Video documentation from the event
31 October, 2-6pm

Join us on Halloween for an event that will explore some of the themes raised in Wysing's current exhibition The Uncanny Valley, with contributions from academics and artists.

Book travel from, and back to, Cambridge station for this event. Click here.

Uncanny Halloween

This event explore some of the themes raised in the exhibition The Uncanny Valley and includes presentations and performances across Wysing’s site as well as an opportunity to see the exhibition before it closes on 8 November. 


In the Open Studio

2pm  Welcome by Wysing Director, Donna Lynas

2.05pm A presentation by Dr Fumiya Iida, Lecturer in Mechatronics at the University of Cambridge who will be speaking about developments in robotics and Artificial Intelligence. Dr Iida’s research topics include legged robot locomotion, evolutionary robotics, human-robot interactions, and embodied artificial intelligence. Followed by a Q&A

2.50pm An audio visual performance presentation by Werkflow (James B Stringer, Tom Wandrag and Clifford Sage) who are a London-based studio specialising in Next Gen Cinematography. Werflow have collaborated with many visual artists including Julia Crabtree and William Evans, Sidsel Meineche Hansen and Joey Holder.

In the Gallery

3.30pm A live performance by Lawrence Lek in relation to his new work for Wysing, Shiva’s Grotto, 2015, which maps out a terrain for a possible future Wysing.

4pm Break with tea and coffee

In the Open Studio

4.15pm Can looking at hands make your skin crawl? Perception, imitation, cognition and the uncanny valley, a presentation by Dr Ellen Poliakoff, of Body Eyes and Movement (BEAM) laboratory, School of Psychological Sciences, University of Manchester

What is special about seeing another person move? Do we imitate non-human agents and robots and what might happen if they appear ‘uncanny’? Dr Poliakoff will talk about some recent and current work on the uncanny in relation to the body, and in particular the hand, as well as reviewing current cognitive accounts of the uncanny valley. Followed by a Q&A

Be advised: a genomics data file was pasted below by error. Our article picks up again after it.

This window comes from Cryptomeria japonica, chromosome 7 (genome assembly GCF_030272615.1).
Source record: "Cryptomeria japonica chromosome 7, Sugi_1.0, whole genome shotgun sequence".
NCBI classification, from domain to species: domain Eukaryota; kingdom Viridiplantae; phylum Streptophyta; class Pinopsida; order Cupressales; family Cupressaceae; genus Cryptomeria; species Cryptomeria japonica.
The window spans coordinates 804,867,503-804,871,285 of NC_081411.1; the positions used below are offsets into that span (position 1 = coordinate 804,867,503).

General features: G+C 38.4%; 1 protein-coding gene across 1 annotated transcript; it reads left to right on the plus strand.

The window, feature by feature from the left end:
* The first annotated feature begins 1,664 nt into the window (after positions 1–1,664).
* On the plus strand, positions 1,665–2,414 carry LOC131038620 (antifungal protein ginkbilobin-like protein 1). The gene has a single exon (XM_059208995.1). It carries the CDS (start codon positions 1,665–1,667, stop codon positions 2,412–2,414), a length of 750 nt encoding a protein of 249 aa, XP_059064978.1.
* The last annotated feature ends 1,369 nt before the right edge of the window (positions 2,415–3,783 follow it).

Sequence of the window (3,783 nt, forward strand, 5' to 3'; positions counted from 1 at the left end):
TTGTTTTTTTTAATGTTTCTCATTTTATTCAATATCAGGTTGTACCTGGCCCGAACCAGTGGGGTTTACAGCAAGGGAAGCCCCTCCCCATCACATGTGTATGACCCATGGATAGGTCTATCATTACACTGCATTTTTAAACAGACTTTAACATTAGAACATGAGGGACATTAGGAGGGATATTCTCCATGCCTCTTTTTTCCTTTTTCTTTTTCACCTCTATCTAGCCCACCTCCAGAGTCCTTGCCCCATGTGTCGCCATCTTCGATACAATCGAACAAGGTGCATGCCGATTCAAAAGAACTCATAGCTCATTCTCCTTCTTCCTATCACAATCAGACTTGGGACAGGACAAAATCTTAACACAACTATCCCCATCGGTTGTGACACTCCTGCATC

5pm A music performance by Benedict Drew, using the voice and synthetic voices. 

In Amphis

5.30pm A performance of 
*OMG UN-fucking-CANNY a new work by Sophie Jung made especially for this event.

6pm Ends

Contributor biographies

Benedict Drew uses a combination of video, music and sculptural elements – and brings together material as diverse as lumps of clay, overhead projectors and high resolution digital video – to reflect on society’s ambivalent relationship with technology, and create work that is hypnotic, fantastical and unsettling. He has had solo exhibitions and presentations at Matt's Gallery, London; SASA Gallery Adelaide, Australia; School of Fine Arts University of Canterbury, New Zealand (2014);  Phoenix and Two Queens Gallery, Leicester;  Rhubaba, Edinburgh, Scotland; Wysing’s Music Festival (2013) and Whitstable Biennale;  Outpost, Norwich;  Cell Project Space, London;  Zabludowicz Collection, London; Circa Site/AV Festival, Newcastle (2013). He is currently exhibiting a new commission as part of British Art Show 8.